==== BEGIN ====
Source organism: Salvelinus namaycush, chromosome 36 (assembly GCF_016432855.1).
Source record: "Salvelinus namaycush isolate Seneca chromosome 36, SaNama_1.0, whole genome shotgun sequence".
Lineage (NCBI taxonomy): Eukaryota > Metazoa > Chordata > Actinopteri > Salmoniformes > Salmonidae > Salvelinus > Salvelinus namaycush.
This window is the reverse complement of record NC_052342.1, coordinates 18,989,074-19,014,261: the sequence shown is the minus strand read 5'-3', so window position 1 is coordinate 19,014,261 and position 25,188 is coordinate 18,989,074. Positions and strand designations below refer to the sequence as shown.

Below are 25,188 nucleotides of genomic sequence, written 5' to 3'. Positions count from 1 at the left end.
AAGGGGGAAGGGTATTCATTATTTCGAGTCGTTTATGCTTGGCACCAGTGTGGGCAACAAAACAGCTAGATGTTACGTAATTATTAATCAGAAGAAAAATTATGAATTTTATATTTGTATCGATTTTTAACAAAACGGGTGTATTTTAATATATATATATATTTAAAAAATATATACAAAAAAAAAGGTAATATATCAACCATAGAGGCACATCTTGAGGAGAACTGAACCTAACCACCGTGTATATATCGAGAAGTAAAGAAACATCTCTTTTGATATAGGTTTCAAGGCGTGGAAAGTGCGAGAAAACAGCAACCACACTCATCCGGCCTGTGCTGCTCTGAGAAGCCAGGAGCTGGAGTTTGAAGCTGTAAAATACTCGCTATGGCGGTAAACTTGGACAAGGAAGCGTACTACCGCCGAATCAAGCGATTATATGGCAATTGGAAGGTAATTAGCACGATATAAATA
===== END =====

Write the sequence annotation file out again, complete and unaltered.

Source organism: Salvelinus namaycush, chromosome 36 (assembly GCF_016432855.1).
Source record: "Salvelinus namaycush isolate Seneca chromosome 36, SaNama_1.0, whole genome shotgun sequence".
Lineage (NCBI taxonomy): Eukaryota > Metazoa > Chordata > Actinopteri > Salmoniformes > Salmonidae > Salvelinus > Salvelinus namaycush.
This window is the reverse complement of record NC_052342.1, coordinates 18,989,074-19,014,261: the sequence shown is the minus strand read 5'-3', so window position 1 is coordinate 19,014,261 and position 25,188 is coordinate 18,989,074. Positions and strand designations below refer to the sequence as shown.

Below are 25,188 nucleotides of genomic sequence, written 5' to 3'. Positions count from 1 at the left end.
AAGGGGGAAGGGTATTCATTATTTCGAGTCGTTTATGCTTGGCACCAGTGTGGGCAACAAAACAGCTAGATGTTACGTAATTATTAATCAGAAGAAAAATTATGAATTTTATATTTGTATCGATTTTTAACAAAACGGGTGTATTTTAATATATATATATATTTAAAAAATATATACAAAAAAAAAGGTAATATATCAACCATAGAGGCACATCTTGAGGAGAACTGAACCTAACCACCGTGTATATATCGAGAAGTAAAGAAACATCTCTTTTGATATAGGTTTCAAGGCGTGGAAAGTGCGAGAAAACAGCAACCACACTCATCCGGCCTGTGCTGCTCTGAGAAGCCAGGAGCTGGAGTTTGAAGCTGTAAAATACTCGCTATGGCGGTAAACTTGGACAAGGAAGCGTACTACCGCCGAATCAAGCGATTATATGGCAATTGGAAGGTAATTAGCACGATATAAATA